Last rotating Griswold signal mechanism removed

Trains Industry Newsletter
Get a weekly roundup of the industry news you need.
By signing up you may also receive occasional reader surveys and special offers from Trains magazine. View our privacy policy.
A Griswold mechanical stop signal in Minneapolis.
Nick Benson
MINNEAPOLIS — The last mechanically operable stop signs on a Griswold crossing signal were removed in late October, having protected a BNSF Railway grade crossing in northeast Minneapolis, just 2.5 miles from where they were manufactured by the Griswold Signal Company. While the stop signs are gone, the signals themselves remain.

The iconic design, introduced in the 1930s, features a stop sign that rotates 90 degrees to face street traffic when activated. Once common across the Midwest, Griswolds were widely used by the Minneapolis & St. Louis; Minneapolis, Northfield & Southern; Milwaukee Road; Northern Pacific; and Soo Line among others. A handful with rotating banners remained in operational service into the 2010s, with other holdouts in Hibbing, Minn., on BNSF, and San Jose, Calif., on Union Pacific.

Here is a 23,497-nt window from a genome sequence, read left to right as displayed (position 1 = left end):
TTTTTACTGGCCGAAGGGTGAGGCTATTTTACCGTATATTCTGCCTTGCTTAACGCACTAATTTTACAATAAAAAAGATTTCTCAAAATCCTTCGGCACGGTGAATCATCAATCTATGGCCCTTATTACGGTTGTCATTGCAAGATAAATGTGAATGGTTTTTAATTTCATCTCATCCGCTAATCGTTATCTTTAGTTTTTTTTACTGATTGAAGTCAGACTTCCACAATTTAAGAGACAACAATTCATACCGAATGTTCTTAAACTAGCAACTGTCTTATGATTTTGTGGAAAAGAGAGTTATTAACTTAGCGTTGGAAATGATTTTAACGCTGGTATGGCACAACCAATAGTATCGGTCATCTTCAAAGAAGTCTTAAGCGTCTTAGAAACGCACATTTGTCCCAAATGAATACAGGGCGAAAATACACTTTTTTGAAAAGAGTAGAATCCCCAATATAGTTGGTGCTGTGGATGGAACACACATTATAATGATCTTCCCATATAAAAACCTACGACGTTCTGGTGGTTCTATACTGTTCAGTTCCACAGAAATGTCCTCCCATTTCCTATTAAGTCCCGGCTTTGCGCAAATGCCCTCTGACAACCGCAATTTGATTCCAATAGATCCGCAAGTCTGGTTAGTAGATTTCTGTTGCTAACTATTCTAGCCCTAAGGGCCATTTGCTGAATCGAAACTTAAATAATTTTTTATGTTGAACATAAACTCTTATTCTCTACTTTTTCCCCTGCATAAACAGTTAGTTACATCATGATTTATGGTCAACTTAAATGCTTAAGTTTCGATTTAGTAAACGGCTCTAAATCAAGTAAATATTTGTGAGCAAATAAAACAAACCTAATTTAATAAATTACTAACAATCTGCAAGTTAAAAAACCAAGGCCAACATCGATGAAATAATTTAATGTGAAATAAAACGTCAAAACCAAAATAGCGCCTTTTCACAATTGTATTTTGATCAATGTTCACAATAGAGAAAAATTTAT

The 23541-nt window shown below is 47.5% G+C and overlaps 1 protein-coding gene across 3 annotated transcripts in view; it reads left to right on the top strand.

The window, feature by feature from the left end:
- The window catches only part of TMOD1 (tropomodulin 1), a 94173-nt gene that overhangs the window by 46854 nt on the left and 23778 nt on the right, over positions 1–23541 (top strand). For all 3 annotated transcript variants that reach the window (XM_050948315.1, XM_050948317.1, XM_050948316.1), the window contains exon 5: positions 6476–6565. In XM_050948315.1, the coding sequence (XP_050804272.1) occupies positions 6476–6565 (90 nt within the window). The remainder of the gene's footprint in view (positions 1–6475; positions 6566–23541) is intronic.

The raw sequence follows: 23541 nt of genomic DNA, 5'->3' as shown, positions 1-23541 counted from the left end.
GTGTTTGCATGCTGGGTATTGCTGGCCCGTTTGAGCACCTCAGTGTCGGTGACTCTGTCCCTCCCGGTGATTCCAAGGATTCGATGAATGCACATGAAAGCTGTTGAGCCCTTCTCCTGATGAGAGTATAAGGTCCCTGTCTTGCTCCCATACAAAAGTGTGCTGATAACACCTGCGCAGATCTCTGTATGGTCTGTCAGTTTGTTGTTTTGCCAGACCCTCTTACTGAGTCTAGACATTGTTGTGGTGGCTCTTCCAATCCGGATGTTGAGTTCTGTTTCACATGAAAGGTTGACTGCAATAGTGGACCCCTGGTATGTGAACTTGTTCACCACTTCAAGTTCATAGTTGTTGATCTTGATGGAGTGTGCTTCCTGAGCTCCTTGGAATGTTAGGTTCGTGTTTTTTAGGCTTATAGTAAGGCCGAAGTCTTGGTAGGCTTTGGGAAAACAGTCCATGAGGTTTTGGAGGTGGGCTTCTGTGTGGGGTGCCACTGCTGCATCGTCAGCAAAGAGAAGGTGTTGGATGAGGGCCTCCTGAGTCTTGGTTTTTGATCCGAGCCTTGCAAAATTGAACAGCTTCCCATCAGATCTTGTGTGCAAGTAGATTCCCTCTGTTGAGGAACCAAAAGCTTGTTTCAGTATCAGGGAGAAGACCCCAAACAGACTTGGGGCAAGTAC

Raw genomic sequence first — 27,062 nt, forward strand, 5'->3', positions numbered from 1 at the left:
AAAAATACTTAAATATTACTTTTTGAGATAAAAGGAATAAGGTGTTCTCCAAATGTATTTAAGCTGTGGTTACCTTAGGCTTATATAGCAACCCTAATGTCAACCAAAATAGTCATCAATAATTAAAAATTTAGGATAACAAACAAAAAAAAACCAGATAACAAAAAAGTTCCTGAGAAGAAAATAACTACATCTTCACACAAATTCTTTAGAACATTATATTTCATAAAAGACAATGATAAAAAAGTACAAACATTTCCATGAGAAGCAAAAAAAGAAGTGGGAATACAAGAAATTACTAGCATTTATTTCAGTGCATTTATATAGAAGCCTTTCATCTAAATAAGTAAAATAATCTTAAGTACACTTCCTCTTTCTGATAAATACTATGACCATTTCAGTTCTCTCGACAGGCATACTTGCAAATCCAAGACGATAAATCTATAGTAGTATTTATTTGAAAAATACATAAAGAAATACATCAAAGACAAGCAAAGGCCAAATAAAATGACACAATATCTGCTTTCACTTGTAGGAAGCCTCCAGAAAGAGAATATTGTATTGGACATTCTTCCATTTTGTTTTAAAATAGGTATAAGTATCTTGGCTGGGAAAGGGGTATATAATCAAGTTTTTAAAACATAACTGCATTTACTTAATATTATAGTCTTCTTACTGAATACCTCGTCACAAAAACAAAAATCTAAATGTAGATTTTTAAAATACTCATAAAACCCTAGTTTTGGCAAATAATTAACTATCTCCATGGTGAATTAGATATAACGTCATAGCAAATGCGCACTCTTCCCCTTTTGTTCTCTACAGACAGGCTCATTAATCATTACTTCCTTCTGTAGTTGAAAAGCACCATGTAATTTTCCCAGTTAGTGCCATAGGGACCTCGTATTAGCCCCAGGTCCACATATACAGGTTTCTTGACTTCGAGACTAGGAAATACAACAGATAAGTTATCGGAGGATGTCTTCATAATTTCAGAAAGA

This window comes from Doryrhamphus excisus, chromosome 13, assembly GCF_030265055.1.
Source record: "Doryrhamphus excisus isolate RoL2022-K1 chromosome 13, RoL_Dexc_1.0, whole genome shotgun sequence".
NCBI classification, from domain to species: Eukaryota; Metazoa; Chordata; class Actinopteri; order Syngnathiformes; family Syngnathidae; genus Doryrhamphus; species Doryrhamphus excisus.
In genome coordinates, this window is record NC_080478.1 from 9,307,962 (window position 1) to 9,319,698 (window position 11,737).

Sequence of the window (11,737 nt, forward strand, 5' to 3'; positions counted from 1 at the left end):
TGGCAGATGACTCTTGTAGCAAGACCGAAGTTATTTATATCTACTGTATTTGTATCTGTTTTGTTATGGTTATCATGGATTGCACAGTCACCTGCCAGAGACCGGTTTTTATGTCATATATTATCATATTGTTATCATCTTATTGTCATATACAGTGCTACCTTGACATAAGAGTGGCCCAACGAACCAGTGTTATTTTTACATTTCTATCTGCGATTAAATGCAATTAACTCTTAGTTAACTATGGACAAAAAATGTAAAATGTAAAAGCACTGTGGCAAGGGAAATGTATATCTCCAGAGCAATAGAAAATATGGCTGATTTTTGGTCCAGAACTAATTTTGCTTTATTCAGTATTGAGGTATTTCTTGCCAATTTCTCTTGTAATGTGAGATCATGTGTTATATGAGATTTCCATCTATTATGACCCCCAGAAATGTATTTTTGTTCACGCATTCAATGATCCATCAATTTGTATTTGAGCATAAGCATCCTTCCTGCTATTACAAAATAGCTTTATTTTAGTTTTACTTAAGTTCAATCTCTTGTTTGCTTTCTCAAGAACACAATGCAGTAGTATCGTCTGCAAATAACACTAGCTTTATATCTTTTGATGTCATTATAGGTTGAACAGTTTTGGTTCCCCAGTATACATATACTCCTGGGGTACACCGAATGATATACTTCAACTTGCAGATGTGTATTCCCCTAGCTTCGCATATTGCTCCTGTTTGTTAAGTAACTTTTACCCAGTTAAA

While the charm of the mechanical banner can no longer be found in the wild, there are still half a dozen Griswolds along active rail lines in Minnesota. A list of these signals is available online.

NEWSWIRETrains News Wire

  • Previous Day
  • November 04, 2016
  • Next Day
Leave a Comment
Want to leave a comment?
Only registered members of are allowed to leave comments. Registration is FREE and only takes a couple minutes.

Login or Register now.
Please keep your feedback on-topic and respectful. Trains staffers reserve the right to edit or delete any comments.


The history of the Transcontinental Railroad.

Newsletter Sign-Up

By signing up you may also receive occasional reader surveys and special offers from Trains magazine.Please view our privacy policy
Subscribe Up To 54% off the newsstand price!
Subscribe To Trains Mag Today